About the Study
Transcranial magnetic stimulation (TMS) is a non-surgical procedure used in the treatment of adults with depression that has not responded to anti-depressant medication (treatment-resistant depression; TRD). TMS uses fluctuating magnetic fields to increase frontal lobe brain activity with the goal of reducing depression symptoms. It was approved by the U.S. Food & Drug Administration in 2008 to treat TRD in adults. Very little research has been done testing this intervention for treatment-resistant depression in young people. The purpose of this study is to measure the feasibility, tolerability, and efficacy of a 6-week course of repetitive TMS in adolescents with depression that has not improved after treatment with at least one antidepressant medication. We are also studying the neurobiological mechanisms and predictors of response to rTMS with Magnetic Resonance Imaging (MRI).
- Between 12-18 years old
- Diagnosis of Major Depressive Disorder (MDD)
- Experiencing a current MDD episode with a duration of ≥ 4 weeks and ≤3 years
- Resistance to treatment (i.e. failure to respond to at least 1 antidepressant treatment
- Both child and parent/guardian are English speaking
- Female participants who are sexually active during the course of the study must use a form of birth control for the duration of the study
- A clinically defined neurological disorder or insult
- Any subject with an increased risk of seizure
- TMS or MRI contraindications
- Any subject with implanted devices or implanted metals in their body
- Inability of staff to locate and quantify a motor threshold
- Inability to tolerate stimulation at 120% of motor threshold after 2 weeks of titration
- History of treatment with ECT or TMS therapy for any disorders
- Participation in any investigational drug trial within 4 weeks of the baseline visit
- IQ < 80
- Clinically significant laboratory abnormality of medical condition
- Suicide attempt within the previous 6 months that required medical treatment or ≥2 attempts in the past 12 months or active suicidal risk
- Therapy changes in past 3 months
- Medication changes in past 6 weeks
- A diagnosis of substance use disorder, Schizophrenia, Bipolar Disorder, or Autism
- Current treatment with Bupropion at a dose greater than 150mg/day
- Current treatment with a stimulant medication as an adjunct medication for depression
- Current treatment with a stimulant medication for ADHD above FDA recommended dosages
Interview & Clinical Assessment:
For the first visit, you will be asked to come to the Ambulatory Research Center (ARC) at the Fairview Riverside Hospital for an interview. We will ask you about your medical history and your symptoms. Participants under the age of 18 will also be asked to have a parent/guardian attend and participate in a separate interview. The participant and parent/guardian (if applicable) will also complete a number of questionnaires. The participant will also complete some paper and pencil tasks and computer assessments. This appointment will take 3-4 hours as we do a very thorough assessment.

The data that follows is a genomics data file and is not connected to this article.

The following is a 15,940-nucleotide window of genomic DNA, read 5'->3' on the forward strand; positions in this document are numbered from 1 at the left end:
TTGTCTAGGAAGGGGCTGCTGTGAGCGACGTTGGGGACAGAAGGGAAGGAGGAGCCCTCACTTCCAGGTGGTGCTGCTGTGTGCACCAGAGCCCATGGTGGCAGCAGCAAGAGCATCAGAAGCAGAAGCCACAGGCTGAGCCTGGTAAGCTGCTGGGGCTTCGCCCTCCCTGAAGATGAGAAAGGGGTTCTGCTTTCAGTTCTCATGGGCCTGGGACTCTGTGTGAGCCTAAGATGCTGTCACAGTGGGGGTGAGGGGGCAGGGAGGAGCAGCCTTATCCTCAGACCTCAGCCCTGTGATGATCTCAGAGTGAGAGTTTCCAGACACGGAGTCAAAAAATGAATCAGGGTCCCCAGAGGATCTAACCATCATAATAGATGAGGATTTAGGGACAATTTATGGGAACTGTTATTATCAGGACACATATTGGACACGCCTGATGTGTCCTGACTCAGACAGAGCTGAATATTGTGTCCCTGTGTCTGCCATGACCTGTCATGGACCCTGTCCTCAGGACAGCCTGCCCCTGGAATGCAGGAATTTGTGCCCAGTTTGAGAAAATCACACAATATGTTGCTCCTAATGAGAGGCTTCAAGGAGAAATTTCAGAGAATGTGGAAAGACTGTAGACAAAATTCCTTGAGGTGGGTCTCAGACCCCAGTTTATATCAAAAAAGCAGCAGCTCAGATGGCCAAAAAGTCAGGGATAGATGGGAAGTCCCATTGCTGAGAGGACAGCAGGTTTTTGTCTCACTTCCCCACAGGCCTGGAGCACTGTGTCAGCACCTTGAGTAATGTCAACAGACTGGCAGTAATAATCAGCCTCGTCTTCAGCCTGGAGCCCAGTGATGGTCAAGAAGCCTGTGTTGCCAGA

Magnetic Resonance Imaging (MRI) Visits:
Both before and after the 6 weeks of rTMS sessions, you will be asked to come to the Center for Magnetic Resonance Research (CMRR) for a brain scan. You will be asked to lie in the scanner while the machine takes pictures of your brain. While you are in the scanner, you will be doing things like listening to music, resting, and doing a task that involves looking at faces with words printed over them and assessing whether the word is positive or negative. These visits will take 2 hours each.
The study stimulation procedure is given 5 days a week for 6 weeks at the MINCEP Epilepsy Clinic in St. Louis Park. The session itself lasts about 20 minutes each time; the visits will usually be about 30 minutes but once a week the visits will be longer to allow time for additional assessments. A trained technician places a cap on your head and then a helmet over the cap. The coil in the helmet sends magnetic pulses to activate certain parts of the brain. At the first session, a study doctor takes some measurements, determine the best place for stimulation.
Weekly Check-In Visits:
One day a week, you will have a slightly longer appointment where a member of the research team will meet with you to complete some questionnaires and ask you how things are going. They will also take more measurements.
Post rTMS Assessment:
After you have completed the rTMS sessions, you will be asked to come back to the Ambulatory Research Center to meet with the researchers again. They will go over some questionnaires with you and have you complete the computer and paper tasks you completed at the first assessment again. At the end of this visit, they will tell you which group you were randomized into and whether or not you responded to the rTMS sessions.
After you have completed all of the rTMS sessions you will be asked to come back to the Ambulatory Research Center (ARC) once a month for 6 months to complete follow-up visits with the research team. At these visits, the research team will check in with you about your depression and how you've been doing since the last visit.
You will be compensated for some of the visits in the study. You will receive a total of $220 if you complete all portions of the study. If you only complete some portions of the study, you will be compensated for each portion you do complete. Parking costs will be reimbursed.